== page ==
Chris Whitley (1960-2005)
Chris is survived by his daughter, Trixie Whitley, 18, of Belgium,
whose voice could occasionally be heard in the background of Chris's
records over the years, as well as on stage with him. He is also
survived by his brother, singer/guitarist Daniel Whitley (who contributed
guitar to several of Chris's albums); his sister, Bridget Whitley
Anderson, of Vermont; his ex-wife, Hélène Gevaert,
of Belgium; and his father, Jerry Whitley, of New Jersey.
A man of rare poetic honesty, Chris maintained a resolute musical
integrity throughout his career. His 12 albums, ranging from raw-boned
folk-rock to lush electro-blues, had the thread of intense emotion
and constant invention running through them.
Chris's hit debut LP, Living With the Law, came out on Columbia
in 1991. His final album, Soft Dangerous Shores, came out in June
2005 via Messenger Records, the independent label he worked with
most. The discs now seem like spiritual/aesthetic book-ends. Both
mix roots-rock grit with heat-haze atmospherics and were produced/engineered
by Malcolm Burn. If his beloved debut still contains some of his
best-known songs, Soft Dangerous Shores has the elusive intertwining
of organic and synthetic that Chris often held as an ideal.
Christopher Becker Whitley was born Aug. 31, 1960,
in Houston, to a restless, artistic couple: His mother was a sculptress
and painter; his father worked as an art director in a series of
advertising jobs. As a family, they traveled through the Southwest,
with many of the images the young boy absorbed finding their way
later into songs. He once described his parents' music taste as
formed "by race radio in the South." The real deal --
Muddy Waters and Howlin' Wolf -- seeped into their son's soul, eventually
leading to Bob Dylan and Jimi Hendrix.
Chris's parents divorced when he was 11 years old,
and he moved with his mother to a small cabin in Vermont. It was
there that he learned to play guitar. Hearing Johnny Winter's "Dallas"
was the seed for what would develop as Chris's keening instrumental
style. Inspired by the naked, crying sound of the acoustic dobro
in "Dallas," Chris bought a National steel dobro and taught
himself how to play the blues with a bottleneck slide. He quit high
school not long after, moving to New York City.
In Manhattan, Chris worked odd jobs and played on street corners
in the West Village. Then, the owner of a travel agency who had
long loved his playing offered Chris a free ticket to Belgium. During
his sojourn there, he scored some minor success by playing dance
music in a group called Oh No Rodeo (with Hélène and
Alan Gevaert), even covering Prince tunes. The European experience
was seminal in many ways, including his developing an abiding taste
for Kraftwerk and other Euro-avatars. Belgium is also where his
daughter was born.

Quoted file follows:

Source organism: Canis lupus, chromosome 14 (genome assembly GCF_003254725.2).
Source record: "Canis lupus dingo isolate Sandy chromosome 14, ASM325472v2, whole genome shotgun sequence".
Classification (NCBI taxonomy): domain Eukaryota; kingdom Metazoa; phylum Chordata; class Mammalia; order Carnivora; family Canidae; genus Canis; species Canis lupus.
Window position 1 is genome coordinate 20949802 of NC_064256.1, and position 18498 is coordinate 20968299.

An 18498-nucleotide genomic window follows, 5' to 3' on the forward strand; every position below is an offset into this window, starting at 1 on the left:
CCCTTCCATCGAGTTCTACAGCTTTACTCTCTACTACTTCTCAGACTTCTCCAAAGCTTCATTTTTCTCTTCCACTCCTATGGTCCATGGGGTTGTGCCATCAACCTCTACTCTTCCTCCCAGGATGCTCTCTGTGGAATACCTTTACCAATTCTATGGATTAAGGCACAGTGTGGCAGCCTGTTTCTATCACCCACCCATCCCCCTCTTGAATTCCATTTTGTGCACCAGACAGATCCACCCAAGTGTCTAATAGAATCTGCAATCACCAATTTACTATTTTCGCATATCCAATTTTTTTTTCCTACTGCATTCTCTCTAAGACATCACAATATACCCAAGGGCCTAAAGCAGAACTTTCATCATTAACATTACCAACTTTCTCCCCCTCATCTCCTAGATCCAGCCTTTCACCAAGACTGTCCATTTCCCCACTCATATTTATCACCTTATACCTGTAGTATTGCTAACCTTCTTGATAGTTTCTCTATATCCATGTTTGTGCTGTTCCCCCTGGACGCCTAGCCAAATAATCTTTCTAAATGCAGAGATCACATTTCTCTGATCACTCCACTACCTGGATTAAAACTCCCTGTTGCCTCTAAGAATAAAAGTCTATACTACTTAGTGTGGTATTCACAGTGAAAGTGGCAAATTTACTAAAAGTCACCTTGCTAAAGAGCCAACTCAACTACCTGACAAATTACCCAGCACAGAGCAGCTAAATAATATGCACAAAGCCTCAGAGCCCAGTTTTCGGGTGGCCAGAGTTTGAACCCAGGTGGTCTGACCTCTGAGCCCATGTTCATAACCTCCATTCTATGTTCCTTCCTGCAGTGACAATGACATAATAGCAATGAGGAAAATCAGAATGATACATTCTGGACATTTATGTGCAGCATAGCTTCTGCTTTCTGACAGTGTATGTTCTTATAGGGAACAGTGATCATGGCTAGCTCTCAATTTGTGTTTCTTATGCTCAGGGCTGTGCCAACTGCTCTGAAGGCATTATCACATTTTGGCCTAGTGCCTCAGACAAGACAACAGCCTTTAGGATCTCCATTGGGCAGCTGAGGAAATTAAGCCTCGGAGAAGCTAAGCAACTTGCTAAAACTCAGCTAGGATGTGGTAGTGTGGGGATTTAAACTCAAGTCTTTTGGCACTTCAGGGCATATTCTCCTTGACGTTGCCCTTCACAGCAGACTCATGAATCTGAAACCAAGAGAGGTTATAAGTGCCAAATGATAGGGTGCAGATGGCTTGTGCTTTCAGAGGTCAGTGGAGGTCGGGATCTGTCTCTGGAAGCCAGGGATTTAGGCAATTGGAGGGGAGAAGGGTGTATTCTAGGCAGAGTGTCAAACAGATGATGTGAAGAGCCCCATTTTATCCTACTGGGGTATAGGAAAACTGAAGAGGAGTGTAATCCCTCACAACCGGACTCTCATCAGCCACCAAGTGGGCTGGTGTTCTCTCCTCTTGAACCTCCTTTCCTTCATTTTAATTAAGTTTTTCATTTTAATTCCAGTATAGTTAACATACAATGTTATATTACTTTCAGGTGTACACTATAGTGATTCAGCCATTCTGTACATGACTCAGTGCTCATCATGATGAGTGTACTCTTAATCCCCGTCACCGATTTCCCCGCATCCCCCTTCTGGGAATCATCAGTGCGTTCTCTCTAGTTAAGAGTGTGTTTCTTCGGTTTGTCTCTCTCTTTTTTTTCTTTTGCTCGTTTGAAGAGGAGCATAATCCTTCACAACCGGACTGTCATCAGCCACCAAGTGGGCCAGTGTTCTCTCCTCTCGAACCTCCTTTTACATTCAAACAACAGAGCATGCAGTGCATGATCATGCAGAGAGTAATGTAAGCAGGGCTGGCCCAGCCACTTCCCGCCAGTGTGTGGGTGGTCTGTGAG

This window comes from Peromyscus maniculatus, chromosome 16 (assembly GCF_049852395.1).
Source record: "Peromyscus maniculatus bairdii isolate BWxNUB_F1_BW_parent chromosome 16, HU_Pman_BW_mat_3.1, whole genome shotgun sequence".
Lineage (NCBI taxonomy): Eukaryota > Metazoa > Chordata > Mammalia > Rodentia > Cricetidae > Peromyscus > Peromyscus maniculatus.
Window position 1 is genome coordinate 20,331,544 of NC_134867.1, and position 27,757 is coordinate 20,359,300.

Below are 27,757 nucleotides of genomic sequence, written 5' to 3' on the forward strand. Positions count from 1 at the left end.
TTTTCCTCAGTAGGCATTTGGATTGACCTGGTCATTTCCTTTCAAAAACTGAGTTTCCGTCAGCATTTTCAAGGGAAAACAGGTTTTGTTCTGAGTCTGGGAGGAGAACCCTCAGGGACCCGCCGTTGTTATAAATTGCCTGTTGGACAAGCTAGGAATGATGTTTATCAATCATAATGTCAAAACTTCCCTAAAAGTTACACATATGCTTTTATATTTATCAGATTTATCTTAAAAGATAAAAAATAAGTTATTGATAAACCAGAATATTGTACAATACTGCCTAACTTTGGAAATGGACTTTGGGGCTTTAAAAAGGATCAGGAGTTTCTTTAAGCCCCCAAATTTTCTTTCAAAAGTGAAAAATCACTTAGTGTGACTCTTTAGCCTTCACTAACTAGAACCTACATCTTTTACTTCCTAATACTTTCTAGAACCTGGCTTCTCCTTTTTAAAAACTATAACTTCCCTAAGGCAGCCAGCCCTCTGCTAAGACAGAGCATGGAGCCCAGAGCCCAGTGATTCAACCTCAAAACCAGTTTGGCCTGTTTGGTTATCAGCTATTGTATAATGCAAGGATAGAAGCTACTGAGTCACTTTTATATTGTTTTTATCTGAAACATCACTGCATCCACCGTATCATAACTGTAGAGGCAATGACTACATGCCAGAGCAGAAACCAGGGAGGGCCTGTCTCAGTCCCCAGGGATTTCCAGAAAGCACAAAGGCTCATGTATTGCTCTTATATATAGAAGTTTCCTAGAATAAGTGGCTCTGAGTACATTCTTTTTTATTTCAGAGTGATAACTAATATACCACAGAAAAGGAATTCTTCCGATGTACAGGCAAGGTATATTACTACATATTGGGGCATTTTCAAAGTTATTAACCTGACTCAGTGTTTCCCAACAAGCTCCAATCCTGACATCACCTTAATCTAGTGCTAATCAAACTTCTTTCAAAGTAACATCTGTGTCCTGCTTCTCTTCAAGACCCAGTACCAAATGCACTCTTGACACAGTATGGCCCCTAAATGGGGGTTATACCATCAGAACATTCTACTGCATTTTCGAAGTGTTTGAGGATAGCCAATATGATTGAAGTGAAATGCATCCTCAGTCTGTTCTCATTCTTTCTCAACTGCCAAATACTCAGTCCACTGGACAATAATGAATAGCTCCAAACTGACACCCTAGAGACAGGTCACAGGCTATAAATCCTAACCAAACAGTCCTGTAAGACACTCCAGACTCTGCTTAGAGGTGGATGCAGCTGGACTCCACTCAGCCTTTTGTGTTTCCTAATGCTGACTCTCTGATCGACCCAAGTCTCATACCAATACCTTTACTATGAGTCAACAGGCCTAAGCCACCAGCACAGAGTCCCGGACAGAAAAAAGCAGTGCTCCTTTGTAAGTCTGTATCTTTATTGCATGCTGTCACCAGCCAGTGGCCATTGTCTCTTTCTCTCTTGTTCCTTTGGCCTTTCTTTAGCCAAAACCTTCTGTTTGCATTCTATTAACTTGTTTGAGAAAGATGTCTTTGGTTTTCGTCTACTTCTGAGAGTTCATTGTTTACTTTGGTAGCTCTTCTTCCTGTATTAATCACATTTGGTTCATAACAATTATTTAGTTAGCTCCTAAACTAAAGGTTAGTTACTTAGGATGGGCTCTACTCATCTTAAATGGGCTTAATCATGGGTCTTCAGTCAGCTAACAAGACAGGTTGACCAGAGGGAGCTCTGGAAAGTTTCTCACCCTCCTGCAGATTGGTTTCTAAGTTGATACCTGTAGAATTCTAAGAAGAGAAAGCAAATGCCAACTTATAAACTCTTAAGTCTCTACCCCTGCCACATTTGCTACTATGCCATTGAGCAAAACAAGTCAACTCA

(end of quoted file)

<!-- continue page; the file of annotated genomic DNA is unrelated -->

Back in New York, Chris Whitley was working in
a picture-frame factory when a photographer friend invited him along
for an outdoor shoot. It was in a park that Chris was introduced
to Daniel Lanois, producer of such top acts as U2 and Peter Gabriel.
Lanois was a fellow guitarist, and his eclectic tastes mirrored
Chris's own. Lanois helped Chris get his initial deal with Columbia
to record his debut in the producer's New Orleans studio with Malcolm
Burn (a Lanois protégé, who went on to work with Emmylou
Harris and the Neville Brothers).
One of the all-time classic debuts, Living With
the Law mines romance and regret, beauty and brooding in a vein
of archetypal Americana. Cinematically produced, the album features
fine detail players from the Lanois circle, but the focus rests
firmly on Whitley's fallen-angel falsetto and his rustic virtuosity
on National steel. "I Forget You Every Day" and the title
song are aching dust-bowl ballads. "Make the Dirt Stick"
whines and moans like a forlorn train whistle through the dark woods.
"Big Sky Country" is a yearning plea for wider horizons,
borne along by the virtual call-and-response of gospel harmonies.
Regarding his state-of-affairs when writing these
initial songs, Chris once said: "The songs on Living With the
Law were fatalistic, hopeless. My marriage was breaking up. I was
working in a factory in my late 20s. But desperation can be a good
impetus for writing songs." Those songs struck a chord. Rolling
Stone magazine praised Chris as "a visionary. . . a bona-fide
poet." Another admirer described Chris's songs as "haunting,
like a Robert Frank photograph." Director Ridley Scott chose
a song from the album, "Kick the Stones," for the "Thelma
and Louise" soundtrack.
A long lull kept Chris from capitalizing completely
on the success of his debut. Moreover, the four-year gap between
Living With the Law and his sophomore disc sounds more like 40,
as he sought to break free of any business-as-usual restrictions.